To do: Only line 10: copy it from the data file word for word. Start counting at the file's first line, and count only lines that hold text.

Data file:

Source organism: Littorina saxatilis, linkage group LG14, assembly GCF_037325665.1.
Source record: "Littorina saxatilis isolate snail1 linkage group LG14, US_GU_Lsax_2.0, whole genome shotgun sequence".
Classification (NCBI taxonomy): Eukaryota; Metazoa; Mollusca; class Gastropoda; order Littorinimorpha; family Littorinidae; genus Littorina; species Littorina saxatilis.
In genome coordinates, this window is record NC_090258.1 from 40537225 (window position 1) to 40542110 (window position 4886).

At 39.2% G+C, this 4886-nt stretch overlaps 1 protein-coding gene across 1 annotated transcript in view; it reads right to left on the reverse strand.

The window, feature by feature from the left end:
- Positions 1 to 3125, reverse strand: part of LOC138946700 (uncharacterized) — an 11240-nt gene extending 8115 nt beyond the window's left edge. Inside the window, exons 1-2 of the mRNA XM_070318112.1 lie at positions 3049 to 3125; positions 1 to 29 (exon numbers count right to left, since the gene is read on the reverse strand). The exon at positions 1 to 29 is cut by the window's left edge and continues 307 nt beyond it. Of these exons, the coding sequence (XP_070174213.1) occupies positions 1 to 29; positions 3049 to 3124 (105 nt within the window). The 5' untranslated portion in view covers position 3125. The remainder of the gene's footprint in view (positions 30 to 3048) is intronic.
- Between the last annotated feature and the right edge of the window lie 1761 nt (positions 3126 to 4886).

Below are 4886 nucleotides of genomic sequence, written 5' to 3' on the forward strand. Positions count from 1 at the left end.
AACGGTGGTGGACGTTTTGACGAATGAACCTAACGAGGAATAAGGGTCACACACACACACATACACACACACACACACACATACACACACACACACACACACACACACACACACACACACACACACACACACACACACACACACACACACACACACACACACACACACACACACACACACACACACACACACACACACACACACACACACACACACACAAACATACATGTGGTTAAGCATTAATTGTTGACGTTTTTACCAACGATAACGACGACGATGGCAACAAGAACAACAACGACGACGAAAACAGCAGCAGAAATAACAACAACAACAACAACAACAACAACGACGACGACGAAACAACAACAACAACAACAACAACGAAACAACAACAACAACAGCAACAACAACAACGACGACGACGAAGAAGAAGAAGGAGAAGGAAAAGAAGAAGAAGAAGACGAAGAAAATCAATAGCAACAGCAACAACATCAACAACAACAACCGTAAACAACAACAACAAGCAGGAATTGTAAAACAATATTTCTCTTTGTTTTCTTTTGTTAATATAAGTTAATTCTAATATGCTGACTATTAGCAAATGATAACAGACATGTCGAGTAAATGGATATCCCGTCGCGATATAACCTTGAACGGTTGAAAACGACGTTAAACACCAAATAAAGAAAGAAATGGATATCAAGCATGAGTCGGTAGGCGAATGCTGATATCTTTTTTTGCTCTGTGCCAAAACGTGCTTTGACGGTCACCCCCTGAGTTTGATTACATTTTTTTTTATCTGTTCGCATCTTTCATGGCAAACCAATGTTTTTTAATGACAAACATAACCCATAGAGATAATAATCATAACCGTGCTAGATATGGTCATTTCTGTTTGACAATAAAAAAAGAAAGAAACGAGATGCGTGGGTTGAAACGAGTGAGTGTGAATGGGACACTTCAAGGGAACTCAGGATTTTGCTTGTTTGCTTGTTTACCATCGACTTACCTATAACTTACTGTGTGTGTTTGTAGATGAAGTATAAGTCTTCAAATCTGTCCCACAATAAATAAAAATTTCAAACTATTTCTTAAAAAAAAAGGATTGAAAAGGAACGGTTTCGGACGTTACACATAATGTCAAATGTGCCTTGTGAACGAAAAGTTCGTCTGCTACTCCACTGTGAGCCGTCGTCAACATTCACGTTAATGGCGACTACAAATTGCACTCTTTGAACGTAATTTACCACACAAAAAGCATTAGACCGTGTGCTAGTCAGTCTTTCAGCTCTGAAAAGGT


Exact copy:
AACGGTGGTGGACGTTTTGACGAATGAACCTAACGAGGAATAAGGGTCACACACACACACATACACACACACACACACACATACACACACACACACACACACACACACACACACACACACACACACACACACACACACACACACACACACACACACACACACACACACACACACACACACACACACACACACACACACACACACACACACACACACACAAACATACATGTGGTTAAGCATTAATTGTTGACGTTTTTACCAACGATAACGACGACGATGGCAACAAGAACAACAACGACGACGAAAACAGCAGCAGAAATAACAACAACAACAACAACAACAACAACGACGACGACGAAACAACAACAACAACAACAACAACGAAACAACAACAACAACAGCAACAACAACAACGACGACGACGAAGAAGAAGAAGGAGAAGGAAAAGAAGAAGAAGAAGACGAAGAAAATCAATAGCAACAGCAACAACATCAACAACAACAACCGTAAACAACAACAACAAGCAGGAATTGTAAAACAATATTTCTCTTTGTTTTCTTTTGTTAATATAAGTTAATTCTAATATGCTGACTATTAGCAAATGATAACAGACATGTCGAGTAAATGGATATCCCGTCGCGATATAACCTTGAACGGTTGAAAACGACGTTAAACACCAAATAAAGAAAGAAATGGATATCAAGCATGAGTCGGTAGGCGAATGCTGATATCTTTTTTTGCTCTGTGCCAAAACGTGCTTTGACGGTCACCCCCTGAGTTTGATTACATTTTTTTTTATCTGTTCGCATCTTTCATGGCAAACCAATGTTTTTTAATGACAAACATAACCCATAGAGATAATAATCATAACCGTGCTAGATATGGTCATTTCTGTTTGACAATAAAAAAAGAAAGAAACGAGATGCGTGGGTTGAAACGAGTGAGTGTGAATGGGACACTTCAAGGGAACTCAGGATTTTGCTTGTTTGCTTGTTTACCATCGACTTACCTATAACTTACTGTGTGTGTTTGTAGATGAAGTATAAGTCTTCAAATCTGTCCCACAATAAATAAAAATTTCAAACTATTTCTTAAAAAAAAAGGATTGAAAAGGAACGGTTTCGGACGTTACACATAATGTCAAATGTGCCTTGTGAACGAAAAGTTCGTCTGCTACTCCACTGTGAGCCGTCGTCAACATTCACGTTAATGGCGACTACAAATTGCACTCTTTGAACGTAATTTACCACACAAAAAGCATTAGACCGTGTGCTAGTCAGTCTTTCAGCTCTGAAAAGGT